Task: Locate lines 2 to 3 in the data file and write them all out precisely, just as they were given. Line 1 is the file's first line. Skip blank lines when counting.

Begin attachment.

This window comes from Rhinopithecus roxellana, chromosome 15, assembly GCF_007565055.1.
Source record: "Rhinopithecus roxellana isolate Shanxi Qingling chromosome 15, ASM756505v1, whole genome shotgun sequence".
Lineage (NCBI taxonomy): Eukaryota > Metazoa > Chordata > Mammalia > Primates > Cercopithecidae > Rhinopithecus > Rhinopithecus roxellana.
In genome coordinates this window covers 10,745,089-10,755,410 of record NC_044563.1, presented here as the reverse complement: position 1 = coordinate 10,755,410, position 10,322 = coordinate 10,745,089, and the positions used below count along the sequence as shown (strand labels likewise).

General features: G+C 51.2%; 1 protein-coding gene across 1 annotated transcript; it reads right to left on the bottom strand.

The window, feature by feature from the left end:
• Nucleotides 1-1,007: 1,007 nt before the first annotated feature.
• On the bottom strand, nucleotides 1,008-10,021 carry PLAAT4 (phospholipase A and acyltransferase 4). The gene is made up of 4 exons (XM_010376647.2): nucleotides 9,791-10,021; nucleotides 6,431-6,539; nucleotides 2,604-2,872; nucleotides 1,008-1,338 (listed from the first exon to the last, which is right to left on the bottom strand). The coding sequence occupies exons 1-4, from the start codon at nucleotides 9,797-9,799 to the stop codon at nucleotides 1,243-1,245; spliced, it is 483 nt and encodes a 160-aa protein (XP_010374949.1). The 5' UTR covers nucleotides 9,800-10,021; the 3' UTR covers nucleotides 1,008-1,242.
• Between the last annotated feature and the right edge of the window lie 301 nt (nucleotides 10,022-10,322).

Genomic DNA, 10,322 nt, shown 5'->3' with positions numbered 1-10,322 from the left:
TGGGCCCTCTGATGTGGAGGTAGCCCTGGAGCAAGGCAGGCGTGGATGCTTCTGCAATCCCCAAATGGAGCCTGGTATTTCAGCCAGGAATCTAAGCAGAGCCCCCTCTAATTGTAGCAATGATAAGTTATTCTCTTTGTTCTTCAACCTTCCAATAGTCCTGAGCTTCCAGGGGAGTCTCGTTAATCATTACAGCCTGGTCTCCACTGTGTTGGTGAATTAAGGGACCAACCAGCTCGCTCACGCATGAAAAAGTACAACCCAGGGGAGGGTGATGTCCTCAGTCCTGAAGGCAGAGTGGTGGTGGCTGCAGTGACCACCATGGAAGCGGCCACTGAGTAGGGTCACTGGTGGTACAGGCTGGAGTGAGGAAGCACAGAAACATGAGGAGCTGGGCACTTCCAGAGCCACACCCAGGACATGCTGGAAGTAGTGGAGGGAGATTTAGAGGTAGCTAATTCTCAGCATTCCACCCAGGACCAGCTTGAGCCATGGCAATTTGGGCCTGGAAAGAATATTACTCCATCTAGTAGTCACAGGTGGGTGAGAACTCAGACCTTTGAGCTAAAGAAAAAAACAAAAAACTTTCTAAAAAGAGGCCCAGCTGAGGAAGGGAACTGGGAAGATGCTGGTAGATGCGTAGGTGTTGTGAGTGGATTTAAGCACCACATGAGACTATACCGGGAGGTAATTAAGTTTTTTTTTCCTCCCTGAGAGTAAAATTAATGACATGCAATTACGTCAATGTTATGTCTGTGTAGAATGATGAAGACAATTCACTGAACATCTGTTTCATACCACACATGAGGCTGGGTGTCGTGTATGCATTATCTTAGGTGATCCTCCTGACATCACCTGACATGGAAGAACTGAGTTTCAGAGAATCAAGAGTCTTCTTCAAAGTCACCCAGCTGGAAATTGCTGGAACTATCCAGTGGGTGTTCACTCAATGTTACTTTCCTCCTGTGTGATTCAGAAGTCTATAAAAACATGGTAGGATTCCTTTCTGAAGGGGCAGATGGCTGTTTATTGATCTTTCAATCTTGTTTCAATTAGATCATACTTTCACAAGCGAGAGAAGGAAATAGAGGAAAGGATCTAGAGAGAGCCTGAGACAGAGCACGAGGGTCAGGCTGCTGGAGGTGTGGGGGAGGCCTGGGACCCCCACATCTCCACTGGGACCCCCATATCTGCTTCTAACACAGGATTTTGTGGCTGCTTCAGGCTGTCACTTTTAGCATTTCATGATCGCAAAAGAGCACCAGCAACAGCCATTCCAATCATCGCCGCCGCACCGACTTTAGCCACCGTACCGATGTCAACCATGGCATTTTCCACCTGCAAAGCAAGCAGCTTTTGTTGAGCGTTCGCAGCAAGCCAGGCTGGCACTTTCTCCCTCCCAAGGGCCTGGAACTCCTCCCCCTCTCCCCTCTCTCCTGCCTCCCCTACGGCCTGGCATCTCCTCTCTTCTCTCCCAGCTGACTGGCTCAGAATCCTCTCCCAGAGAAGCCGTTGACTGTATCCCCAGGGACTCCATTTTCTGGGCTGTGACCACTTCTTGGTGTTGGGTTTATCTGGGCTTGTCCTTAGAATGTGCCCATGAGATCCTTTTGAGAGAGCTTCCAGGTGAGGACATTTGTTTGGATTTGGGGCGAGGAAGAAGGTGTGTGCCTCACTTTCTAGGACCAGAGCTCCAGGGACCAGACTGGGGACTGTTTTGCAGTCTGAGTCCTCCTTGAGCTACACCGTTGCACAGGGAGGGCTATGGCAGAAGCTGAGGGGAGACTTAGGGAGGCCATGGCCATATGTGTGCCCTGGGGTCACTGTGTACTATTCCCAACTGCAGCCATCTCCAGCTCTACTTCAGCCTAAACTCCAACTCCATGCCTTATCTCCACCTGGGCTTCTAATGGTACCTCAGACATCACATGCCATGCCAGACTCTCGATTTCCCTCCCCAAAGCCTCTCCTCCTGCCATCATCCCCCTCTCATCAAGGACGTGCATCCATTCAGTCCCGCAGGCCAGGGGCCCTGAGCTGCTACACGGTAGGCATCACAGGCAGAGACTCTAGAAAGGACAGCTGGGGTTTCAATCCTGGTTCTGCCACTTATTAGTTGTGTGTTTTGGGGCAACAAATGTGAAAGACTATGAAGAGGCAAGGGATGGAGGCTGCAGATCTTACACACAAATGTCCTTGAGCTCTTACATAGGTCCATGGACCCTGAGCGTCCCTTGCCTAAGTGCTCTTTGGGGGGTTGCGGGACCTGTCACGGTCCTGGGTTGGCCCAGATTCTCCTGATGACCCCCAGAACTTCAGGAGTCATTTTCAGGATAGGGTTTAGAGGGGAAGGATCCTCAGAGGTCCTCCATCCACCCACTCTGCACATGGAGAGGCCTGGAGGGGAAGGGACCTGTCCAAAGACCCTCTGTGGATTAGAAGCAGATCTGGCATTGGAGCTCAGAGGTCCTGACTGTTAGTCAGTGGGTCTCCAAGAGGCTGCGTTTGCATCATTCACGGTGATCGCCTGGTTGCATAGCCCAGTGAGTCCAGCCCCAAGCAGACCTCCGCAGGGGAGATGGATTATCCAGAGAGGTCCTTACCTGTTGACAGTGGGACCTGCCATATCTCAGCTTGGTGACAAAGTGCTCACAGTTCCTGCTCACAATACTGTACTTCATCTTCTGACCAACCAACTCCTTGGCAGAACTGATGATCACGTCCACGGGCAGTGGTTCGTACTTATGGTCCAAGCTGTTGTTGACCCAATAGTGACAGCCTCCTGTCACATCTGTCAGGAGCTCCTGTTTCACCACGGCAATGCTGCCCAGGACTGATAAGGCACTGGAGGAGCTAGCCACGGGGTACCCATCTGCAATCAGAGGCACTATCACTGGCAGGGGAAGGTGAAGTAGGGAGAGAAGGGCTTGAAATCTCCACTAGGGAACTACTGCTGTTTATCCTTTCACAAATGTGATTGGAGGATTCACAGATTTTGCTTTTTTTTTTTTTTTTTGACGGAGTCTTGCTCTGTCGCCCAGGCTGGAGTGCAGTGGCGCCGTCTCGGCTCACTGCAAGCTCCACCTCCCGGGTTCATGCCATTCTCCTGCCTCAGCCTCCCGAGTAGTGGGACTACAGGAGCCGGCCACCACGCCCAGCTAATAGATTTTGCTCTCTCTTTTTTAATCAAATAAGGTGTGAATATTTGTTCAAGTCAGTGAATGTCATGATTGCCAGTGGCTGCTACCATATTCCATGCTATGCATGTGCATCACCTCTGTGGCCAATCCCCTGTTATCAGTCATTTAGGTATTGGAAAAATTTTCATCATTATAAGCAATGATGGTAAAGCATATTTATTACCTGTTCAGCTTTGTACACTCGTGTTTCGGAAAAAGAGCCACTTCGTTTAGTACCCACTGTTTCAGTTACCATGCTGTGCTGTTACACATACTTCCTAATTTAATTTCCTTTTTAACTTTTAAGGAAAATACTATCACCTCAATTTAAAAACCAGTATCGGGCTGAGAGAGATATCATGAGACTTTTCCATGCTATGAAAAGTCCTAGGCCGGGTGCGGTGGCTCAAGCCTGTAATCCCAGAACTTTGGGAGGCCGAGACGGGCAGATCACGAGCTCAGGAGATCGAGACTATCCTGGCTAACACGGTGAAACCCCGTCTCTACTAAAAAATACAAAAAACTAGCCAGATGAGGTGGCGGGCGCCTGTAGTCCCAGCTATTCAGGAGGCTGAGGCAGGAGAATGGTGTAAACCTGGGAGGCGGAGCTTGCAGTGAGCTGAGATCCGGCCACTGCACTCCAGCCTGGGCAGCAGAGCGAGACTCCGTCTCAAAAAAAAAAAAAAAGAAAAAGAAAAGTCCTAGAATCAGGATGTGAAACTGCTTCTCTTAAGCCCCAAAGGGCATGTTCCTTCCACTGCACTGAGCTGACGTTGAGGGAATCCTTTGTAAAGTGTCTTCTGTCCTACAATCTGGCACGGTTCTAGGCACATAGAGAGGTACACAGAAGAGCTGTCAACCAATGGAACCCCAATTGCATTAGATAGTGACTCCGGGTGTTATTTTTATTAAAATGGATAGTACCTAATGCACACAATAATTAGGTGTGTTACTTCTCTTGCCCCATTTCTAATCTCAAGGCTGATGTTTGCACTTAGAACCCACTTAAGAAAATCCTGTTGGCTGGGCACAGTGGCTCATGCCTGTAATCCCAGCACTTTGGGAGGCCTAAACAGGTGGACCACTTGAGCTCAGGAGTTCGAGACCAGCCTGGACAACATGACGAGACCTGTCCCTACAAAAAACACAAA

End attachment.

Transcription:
Source record: "Rhinopithecus roxellana isolate Shanxi Qingling chromosome 15, ASM756505v1, whole genome shotgun sequence".
Lineage (NCBI taxonomy): Eukaryota > Metazoa > Chordata > Mammalia > Primates > Cercopithecidae > Rhinopithecus > Rhinopithecus roxellana.